4. Students in this course are permitted to take a DICTIONARY (English) into the examination and calculator. A formula sheet will be provided in the exam (see attached).
Assessment DetailInformation related to assignment will be provided on 'myuni'.
Assignment 1:10 %Details: The assignment is compulsory and is available on the ‘myuni’ or website. The assignment is non-redeemable.
Assignment 2: 20%Details: The assignment is compulsory and is available on the 'myuni' website. The assignment is non-redeemable.
The final exam will be of 2.5 hours duration. A formula sheet will also be provided with the exam paper. A copy will be provided on 'myuni'.
Final Exam: 70%
Assignments are compulsory and will be posted on the ‘myuni’ website.
Electronic submissions must be submitted for Assignment 1.
Hard copies must be submitted for Assignment 2. Electronic submissions will not be accepted without receiving prior permission from the Lecturer in Charge.
PRESENTATION OF ASSIGNMENTS
• Please must retain a copy of all assignments submitted.
• Please attach an ‘Assignment Cover Sheet’, which is signed and dated by you before submission for Assignment 2.
• All group assignments must be attached to a ‘Group Assignment Cover Sheet’, which must be signed and dated by all group members before submission. All team members are expected to contribute approximately equally to a group assignment.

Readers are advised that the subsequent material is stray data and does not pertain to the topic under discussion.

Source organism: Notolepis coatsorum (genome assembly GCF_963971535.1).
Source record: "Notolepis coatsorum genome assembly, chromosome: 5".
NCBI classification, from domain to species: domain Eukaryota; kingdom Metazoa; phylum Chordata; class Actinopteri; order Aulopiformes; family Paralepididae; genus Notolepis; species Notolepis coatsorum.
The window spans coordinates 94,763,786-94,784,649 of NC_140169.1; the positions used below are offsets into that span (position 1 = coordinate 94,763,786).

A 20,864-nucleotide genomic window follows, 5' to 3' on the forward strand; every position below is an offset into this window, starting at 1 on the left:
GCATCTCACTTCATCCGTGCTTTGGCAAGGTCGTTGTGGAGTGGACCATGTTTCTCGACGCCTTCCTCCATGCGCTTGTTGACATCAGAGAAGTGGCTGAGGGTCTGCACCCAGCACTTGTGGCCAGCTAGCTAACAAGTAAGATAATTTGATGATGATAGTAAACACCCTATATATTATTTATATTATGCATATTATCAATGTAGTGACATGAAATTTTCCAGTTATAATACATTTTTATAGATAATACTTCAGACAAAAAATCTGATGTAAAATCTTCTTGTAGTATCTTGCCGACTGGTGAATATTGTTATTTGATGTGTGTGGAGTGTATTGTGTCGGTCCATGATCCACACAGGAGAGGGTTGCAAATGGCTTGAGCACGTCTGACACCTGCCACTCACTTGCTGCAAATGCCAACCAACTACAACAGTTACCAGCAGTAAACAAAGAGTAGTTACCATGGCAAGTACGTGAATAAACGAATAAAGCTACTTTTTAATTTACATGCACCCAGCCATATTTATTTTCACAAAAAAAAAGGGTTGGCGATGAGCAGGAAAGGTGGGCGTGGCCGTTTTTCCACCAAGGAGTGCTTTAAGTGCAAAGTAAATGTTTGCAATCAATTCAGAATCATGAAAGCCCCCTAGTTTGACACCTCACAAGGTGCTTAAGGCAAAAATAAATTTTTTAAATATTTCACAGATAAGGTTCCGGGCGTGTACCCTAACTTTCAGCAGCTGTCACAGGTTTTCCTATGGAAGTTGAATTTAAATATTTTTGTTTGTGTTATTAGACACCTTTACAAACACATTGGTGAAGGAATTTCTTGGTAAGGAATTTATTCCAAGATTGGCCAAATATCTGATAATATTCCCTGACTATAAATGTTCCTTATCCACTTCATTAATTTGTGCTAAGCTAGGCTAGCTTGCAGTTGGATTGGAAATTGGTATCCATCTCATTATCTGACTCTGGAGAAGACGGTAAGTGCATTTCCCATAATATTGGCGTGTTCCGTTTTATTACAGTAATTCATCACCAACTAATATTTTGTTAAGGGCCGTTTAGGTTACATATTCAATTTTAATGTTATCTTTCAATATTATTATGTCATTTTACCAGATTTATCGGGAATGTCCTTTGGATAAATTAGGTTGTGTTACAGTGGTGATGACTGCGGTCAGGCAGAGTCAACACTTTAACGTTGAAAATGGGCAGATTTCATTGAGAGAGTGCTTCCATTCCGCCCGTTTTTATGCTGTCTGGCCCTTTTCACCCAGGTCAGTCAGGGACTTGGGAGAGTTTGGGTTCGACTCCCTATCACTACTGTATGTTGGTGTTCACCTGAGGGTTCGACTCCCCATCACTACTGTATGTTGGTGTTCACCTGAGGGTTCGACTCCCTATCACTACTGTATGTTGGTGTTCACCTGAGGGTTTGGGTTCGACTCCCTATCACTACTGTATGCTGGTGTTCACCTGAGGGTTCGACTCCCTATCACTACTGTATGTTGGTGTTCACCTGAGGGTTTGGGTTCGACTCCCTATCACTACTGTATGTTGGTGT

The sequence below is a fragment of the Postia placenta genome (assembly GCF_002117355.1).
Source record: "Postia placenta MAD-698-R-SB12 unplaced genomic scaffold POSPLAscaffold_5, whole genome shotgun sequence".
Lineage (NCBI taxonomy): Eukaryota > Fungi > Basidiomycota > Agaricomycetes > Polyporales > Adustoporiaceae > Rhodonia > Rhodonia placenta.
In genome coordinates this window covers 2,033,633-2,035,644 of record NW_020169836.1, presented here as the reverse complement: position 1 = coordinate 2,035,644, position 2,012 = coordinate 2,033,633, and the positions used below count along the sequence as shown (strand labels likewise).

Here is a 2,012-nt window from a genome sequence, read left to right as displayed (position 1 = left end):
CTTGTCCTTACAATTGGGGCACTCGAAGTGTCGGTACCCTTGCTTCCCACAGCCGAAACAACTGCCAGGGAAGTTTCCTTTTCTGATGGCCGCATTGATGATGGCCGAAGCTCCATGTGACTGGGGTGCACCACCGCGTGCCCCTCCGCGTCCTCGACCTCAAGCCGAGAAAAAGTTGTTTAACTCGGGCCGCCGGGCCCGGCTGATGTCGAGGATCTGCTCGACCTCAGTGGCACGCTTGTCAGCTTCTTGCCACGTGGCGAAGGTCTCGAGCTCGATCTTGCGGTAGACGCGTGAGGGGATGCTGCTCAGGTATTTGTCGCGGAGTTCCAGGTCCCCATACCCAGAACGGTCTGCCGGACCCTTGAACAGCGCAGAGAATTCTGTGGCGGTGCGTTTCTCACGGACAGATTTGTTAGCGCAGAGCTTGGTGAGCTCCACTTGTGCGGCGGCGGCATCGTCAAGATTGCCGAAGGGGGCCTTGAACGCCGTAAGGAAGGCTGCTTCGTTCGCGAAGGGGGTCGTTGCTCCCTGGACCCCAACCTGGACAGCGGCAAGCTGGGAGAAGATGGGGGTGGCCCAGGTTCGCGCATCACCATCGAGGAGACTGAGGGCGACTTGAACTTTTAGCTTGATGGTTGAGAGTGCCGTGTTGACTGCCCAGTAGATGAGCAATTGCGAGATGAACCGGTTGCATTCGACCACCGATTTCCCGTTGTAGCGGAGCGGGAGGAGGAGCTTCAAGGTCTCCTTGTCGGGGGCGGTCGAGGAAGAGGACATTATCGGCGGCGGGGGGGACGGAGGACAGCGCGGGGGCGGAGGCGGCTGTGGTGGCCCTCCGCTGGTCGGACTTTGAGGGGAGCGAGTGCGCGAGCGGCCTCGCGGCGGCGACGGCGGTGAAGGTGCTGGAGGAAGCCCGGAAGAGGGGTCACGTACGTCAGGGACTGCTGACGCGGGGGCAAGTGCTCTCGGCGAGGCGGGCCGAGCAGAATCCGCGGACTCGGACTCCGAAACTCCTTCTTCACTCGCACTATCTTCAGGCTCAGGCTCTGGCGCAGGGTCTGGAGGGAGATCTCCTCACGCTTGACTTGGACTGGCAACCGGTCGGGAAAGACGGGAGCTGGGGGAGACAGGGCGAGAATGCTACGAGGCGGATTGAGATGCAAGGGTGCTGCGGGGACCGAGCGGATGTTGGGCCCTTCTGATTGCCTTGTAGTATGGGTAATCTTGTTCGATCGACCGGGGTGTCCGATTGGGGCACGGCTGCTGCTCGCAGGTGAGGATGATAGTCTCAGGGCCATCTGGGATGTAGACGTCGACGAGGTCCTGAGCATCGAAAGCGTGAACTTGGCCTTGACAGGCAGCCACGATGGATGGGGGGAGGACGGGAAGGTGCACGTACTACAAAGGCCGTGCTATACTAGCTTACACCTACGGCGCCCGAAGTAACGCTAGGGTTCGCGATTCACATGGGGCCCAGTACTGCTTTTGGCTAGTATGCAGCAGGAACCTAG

Lecturers can refuse to accept assignments, which do not have a signed acknowledgement of the University’s policy on plagiarism.
ASSIGNMENT GUIDELINES INCLUDING REFERENCING DETAILS
A copy of the Postgraduate Programs: Communication Skills Guide will have been given to you at the beginning of your program. This guide will assist you structure your assignments. A copy of the guide can also be downloaded from http://www.business.adelaide.edu.au/current/mba/download/2009MBACommSkillsGuide.pdf
This publication also provides guidelines on a range of other important communication skills including writing essays and management reports, making oral presentations etc.
In preparing any written piece of assessment for your postgraduate studies it is important to draw on the relevant ‘literature’ to support critical analysis. Also essential is to reference the literature used. Correct referencing is important because it identifies the source of the ideas and arguments that you present, and sometimes the source of the actual words you use, and helps to avoid the problem of plagiarism. (Further information on plagiarism is provided later in this course outline.)